Another factor in the present case that bears on the matter of appropriate remedy is the previous settlement in 2005 between parties on the precise topic of Employer searches without reasonable cause. As a result of this settlement it would be reasonable to conclude the Employer was attuned to the matter of employee privacy rights and unreasonable searches. The Union and its members had a right to rely on the substance of this settlement agreement as protection against further searches without reasonable cause.
I accept the circumstances of the present case warrant an award of damages in the amount of $1,750 to each employee covered by the grievance except Mr. Moretti, who is entitled to $2,250. For clarity, employees are entitled to the damages whether or not they were scheduled to be at Kemano during the week the search occurred. The circumstances do not warrant the cease and desist order sought by the Union.
Note the emphasis on the lack of an early, genuine apology.
Rio Tinto Alcan and Unifor, Local 2301 (Kemano), Re, 2014 CarswellBC 4251.
Today, the Office of the Information and Privacy Commissioner for British Columbia held that the District of Saanich breached the British Columbia Freedom of Information and Protection of Privacy Act by installing endpoint monitoring software on employee workstations.
The District’s plan was not well conceived – apparently arising out of a plan to shore up IT security because the District’s new mayor was “experienced in the area of IT.”
The District installed a product called Spector 360 – a product billed as a “comprehensive user activity monitoring solution.” This is software that enables the collection of detailed data from “endpoints” on a network. It is not intrusion detection software or software that helps analyze events across a network (which the OPIC noted is in use at other British Columbia municipalities).
The District enabled the software on 13 workstations of “high profile users” to capture a full range of endpoint data, including screenshots captured at 30 second intervals and data about all keystrokes made. The purported purpose of this implementation was to support incident response, a purpose the OIPC suggested could only support an inadequate, reactive IT security strategy.
The OIPC held that the District collected personal information without the authorization it required under FIPPA and failed to notify employees as required by FIPPA. I’ll save on the details because the OIPC’s application of FIPPA is fairly routine. I will note that the OIPC’s position is balanced and seems to adequately respect institutions’ need to access system information for IT security purposes. It acknowledges, for example, that some limited data collection from endpoints is justifiable to support incident response. Not surprisingly, the OIPC does not endorse taking screen shots or collecting keystroke data.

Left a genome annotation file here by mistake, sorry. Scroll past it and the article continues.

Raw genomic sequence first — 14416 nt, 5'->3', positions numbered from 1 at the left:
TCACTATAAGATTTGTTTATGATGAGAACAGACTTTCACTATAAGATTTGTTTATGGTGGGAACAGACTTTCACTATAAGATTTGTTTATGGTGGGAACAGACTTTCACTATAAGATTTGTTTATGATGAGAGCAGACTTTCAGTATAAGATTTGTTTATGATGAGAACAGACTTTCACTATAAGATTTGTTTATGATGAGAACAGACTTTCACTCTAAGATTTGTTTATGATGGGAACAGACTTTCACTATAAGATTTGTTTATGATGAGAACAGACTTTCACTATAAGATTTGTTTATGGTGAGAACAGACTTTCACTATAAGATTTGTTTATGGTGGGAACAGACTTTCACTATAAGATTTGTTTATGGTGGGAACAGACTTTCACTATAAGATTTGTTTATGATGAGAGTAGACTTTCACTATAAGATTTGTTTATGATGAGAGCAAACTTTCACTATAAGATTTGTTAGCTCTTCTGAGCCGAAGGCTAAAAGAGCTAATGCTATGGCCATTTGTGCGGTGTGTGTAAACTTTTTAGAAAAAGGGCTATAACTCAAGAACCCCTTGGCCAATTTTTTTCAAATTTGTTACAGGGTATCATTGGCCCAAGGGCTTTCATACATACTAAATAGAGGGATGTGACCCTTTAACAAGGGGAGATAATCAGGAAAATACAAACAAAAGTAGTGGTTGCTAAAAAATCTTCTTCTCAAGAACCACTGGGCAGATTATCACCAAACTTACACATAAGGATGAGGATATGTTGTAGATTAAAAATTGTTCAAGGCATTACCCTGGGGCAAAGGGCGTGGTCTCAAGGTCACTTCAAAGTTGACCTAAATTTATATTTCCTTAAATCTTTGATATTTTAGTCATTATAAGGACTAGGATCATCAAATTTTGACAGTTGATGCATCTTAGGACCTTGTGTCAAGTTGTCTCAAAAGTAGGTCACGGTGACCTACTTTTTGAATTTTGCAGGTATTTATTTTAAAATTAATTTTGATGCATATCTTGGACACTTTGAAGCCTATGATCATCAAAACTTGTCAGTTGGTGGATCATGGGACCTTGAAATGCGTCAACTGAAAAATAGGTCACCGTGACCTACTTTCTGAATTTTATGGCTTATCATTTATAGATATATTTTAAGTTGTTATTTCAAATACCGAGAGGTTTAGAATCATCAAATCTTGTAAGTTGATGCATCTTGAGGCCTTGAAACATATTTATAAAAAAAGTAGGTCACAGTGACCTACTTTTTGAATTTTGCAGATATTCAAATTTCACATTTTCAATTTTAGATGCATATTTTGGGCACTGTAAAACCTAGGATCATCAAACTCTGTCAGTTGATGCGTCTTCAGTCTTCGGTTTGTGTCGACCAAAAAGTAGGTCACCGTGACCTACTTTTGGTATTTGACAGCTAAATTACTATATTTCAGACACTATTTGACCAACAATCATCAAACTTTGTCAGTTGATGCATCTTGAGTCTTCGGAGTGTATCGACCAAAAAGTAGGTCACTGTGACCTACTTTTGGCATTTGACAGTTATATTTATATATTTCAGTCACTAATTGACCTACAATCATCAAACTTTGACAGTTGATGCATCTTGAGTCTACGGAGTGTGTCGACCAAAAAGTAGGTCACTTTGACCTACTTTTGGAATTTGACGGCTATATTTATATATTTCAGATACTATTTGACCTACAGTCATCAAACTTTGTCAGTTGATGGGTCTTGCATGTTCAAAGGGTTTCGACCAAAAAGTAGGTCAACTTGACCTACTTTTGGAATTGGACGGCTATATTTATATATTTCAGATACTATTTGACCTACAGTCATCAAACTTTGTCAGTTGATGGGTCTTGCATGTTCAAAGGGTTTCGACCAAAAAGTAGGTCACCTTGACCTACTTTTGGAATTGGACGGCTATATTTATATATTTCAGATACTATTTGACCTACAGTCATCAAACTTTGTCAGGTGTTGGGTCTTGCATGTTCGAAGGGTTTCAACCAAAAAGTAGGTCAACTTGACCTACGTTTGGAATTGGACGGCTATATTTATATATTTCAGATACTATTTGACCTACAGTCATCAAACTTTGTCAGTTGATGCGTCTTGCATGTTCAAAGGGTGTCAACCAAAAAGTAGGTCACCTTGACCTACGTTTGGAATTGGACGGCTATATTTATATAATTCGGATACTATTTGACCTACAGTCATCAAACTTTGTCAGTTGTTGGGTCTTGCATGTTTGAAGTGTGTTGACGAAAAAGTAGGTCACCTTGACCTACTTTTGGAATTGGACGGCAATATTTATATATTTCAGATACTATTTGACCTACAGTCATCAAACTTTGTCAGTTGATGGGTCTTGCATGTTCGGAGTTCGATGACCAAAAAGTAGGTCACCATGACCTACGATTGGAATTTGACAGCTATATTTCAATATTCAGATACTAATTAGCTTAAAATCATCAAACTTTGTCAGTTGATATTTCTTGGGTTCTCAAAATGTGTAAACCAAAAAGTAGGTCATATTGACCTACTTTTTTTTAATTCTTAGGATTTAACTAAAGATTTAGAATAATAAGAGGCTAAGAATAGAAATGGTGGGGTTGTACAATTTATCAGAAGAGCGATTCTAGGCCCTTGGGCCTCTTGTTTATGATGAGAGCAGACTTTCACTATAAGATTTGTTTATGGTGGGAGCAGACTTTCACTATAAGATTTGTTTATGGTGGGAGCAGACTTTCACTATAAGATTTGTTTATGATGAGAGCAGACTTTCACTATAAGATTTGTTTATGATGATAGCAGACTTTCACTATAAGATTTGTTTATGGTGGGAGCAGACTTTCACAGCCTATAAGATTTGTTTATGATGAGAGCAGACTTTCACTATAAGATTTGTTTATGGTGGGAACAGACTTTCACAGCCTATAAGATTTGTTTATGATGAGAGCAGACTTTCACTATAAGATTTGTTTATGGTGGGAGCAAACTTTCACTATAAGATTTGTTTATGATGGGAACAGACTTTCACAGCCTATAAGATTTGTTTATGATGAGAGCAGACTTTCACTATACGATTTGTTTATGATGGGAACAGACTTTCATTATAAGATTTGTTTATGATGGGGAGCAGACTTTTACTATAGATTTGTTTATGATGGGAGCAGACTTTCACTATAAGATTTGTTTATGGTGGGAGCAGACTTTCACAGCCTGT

On January 5th, Arbitrator Norman of Saskatchewan held that an employer breached its collective agreement by periodically deploying drug detection dogs to screen people entering its mine.
Arbitrator Norman held that the process intruded on a reasonable expectation of privacy based on evidence that the dogs would likely identify off-duty drug use. Though Arbitrator Norman characterized the search invited by a dog sniff as minimally intrusive (and less intrusive than the sampling of bodily substances), he nonetheless held that the employer’s safety-related process was unreasonable. He drew heavily from the Supreme Court of Canada’s Irving Pulp and Paper decision, stating:
The prior threshold stage in the justificatory argument limiting rights under the Charter sets the bar very high; calling for proof of a pressing and substantial objective demonstrably justifiable in a free and democratic society, for the challenged measure. Under ‘Charter values’ analysis, I take the threshold bar to have been set by Irving as “… evidence of enhanced safety risks, such as evidence of a general problem with substance abuse in the workplace.”
While many might agree with the outcome, this reasoning is questionable. The resolution of privacy issues call for a highly contextual balancing of interests. Irving speaks to a particular balance that relates to universal random drug and alcohol testing, a process Arbitrator Norman reasons is relatively intrusive; Irving establishes no “bar” to meet in implementing other safety measures in the workplace whether or not they are related to drug and alcohol use. Moreover, the reference above to the Oakes test is flawed; under a Charter analysis (if such analysis is necessary), the question of whether a search is an “unreasonable search” is distinct from the question of justification under section 1 and Oakes.